Harrison serves as Director of Government Affairs and Communication for the Idaho School Boards Association (ISBA) where she has focused on legislative advocacy, technical assistance and coordinating communication for the organization.

“Jessica has proven herself to be a strong advocate, a skilled communicator and a talented coalition builder during her time at ISBA,” said AIC President Jeri DeLange, Councilor from Hayden, Idaho.  “She brings the best possible combination of knowledge, skills and experience to the job.”

Harrison has a Bachelor’s degree in Political Science and a Masters of Public Administration from Boise State University.  She is also a graduate of the Leadership Boise program and was recognized as an “Accomplished Under 40” by the Idaho Business Review.

“I am passionate about helping Idaho communities thrive,” Harrison said.  “I am honored to serve as AIC’s Executive Director and recognize the vital role the association plays as the voice for Idaho cities.  I look forward to meeting city officials at the upcoming regional Academies and hearing your priorities for how AIC can best serve you.”    

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ICCTFOA Board Members Elected at 2017 Institute

Posted By Justin Ruen, Thursday, October 19, 2017
Members of the Idaho City Clerks, Treasurers and Finance Officers Association (ICCTFOA) elected the association's board of directors at the recent Institute in Boise, September 20-22.  

BessieJo Wagner, City Clerk of McCall, will serve as ICCTFOA President for 2017-18.  

“BessieJo has a very deep understanding of Idaho city government and she will be an excellent President for ICCTFOA,” said Seth Grigg, Executive Director of the Association of Idaho Cities.  “We look forward to a very productive year under her leadership.”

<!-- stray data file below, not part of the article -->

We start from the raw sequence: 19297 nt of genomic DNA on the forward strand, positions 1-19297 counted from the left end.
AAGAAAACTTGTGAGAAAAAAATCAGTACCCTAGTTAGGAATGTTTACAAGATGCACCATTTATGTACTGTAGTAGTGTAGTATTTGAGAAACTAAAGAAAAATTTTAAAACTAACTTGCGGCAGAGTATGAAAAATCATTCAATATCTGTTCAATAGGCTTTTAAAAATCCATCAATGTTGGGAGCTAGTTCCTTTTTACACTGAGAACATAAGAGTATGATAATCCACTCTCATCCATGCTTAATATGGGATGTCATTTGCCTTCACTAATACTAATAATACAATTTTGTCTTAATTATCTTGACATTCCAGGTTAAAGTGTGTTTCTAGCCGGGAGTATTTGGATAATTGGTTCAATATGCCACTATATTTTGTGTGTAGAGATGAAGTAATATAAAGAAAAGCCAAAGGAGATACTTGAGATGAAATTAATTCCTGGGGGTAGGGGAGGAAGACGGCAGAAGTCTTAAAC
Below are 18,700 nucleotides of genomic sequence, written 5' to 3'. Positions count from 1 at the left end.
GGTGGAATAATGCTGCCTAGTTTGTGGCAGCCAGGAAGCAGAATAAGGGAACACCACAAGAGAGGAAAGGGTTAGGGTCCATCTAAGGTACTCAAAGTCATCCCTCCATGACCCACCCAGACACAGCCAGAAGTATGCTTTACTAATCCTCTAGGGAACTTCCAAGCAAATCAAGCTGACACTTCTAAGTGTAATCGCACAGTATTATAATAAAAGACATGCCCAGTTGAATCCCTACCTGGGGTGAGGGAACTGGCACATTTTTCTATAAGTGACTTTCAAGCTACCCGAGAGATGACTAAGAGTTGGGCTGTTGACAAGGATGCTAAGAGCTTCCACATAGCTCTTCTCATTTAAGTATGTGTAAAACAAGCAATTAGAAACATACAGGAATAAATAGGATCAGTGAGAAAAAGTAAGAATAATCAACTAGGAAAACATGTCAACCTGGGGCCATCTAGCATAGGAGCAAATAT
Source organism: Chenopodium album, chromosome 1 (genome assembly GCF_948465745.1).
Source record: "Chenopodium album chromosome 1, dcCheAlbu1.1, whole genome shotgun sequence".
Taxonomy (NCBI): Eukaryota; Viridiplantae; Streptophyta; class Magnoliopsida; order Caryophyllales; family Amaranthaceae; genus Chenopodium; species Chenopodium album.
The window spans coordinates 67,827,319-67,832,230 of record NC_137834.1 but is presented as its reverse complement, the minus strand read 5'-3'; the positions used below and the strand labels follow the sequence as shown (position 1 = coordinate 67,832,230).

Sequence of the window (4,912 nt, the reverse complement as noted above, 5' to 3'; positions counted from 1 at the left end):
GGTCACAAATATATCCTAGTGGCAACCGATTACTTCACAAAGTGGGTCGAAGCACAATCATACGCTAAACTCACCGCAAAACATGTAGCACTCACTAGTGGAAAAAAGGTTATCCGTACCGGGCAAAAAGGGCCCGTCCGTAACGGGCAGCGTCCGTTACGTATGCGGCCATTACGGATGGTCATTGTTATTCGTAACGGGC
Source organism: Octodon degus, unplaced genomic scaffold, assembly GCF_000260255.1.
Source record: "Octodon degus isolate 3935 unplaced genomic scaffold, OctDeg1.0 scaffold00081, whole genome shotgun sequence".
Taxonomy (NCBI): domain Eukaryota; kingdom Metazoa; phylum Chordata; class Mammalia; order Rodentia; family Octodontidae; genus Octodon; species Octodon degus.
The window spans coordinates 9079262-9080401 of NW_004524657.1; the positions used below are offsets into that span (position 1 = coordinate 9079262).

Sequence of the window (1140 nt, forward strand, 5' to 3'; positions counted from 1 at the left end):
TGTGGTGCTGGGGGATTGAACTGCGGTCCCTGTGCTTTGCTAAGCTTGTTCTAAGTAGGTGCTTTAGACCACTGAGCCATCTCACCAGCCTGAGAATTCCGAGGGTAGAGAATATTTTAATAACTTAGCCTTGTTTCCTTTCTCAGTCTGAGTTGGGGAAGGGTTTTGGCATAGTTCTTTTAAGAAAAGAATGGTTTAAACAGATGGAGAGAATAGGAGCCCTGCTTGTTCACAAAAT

Congratulations to those elected to the ICCTFOA Board and thanks for your service to the city clerks and treasurers of Idaho!  The board members for 2017-18 are listed below.

Executive Officers
President: BessieJo Wagner, City Clerk, McCall
1st Vice President: Tonya Kennedy, City Clerk-Treasurer, Grangeville
2nd Vice President: Jennifer Belfield, City Treasurer, Ammon
Immediate Past Pres.: Blair Kay, City Clerk, Rexburg
Secretary: Nila Jurkovich, City Clerk-Treasurer, Kellogg

District Directors
District 1: Lori Yarbrough, City Clerk-Treasurer, Athol & Renata McLeod, City Clerk & Municipal Services Director, Coeur d'Alene 

District 2: Christina Bartlett, Deputy City Clerk, Elk River & Wendy Sandino, City Clerk, Juliaetta

District 3: Cami Hedges, City Clerk-Treasurer, Donnelly & Mac Qualls, City Clerk-Treasurer, New Meadows 

District 4: Lorna West, City Clerk-Treasurer, Hazelton & Emily Daubner, Deputy City Clerk, Filer 

District 5: Holly Powell, City Treasurer, Blackfoot & Ruth Whitworth, City Clerk, Pocatello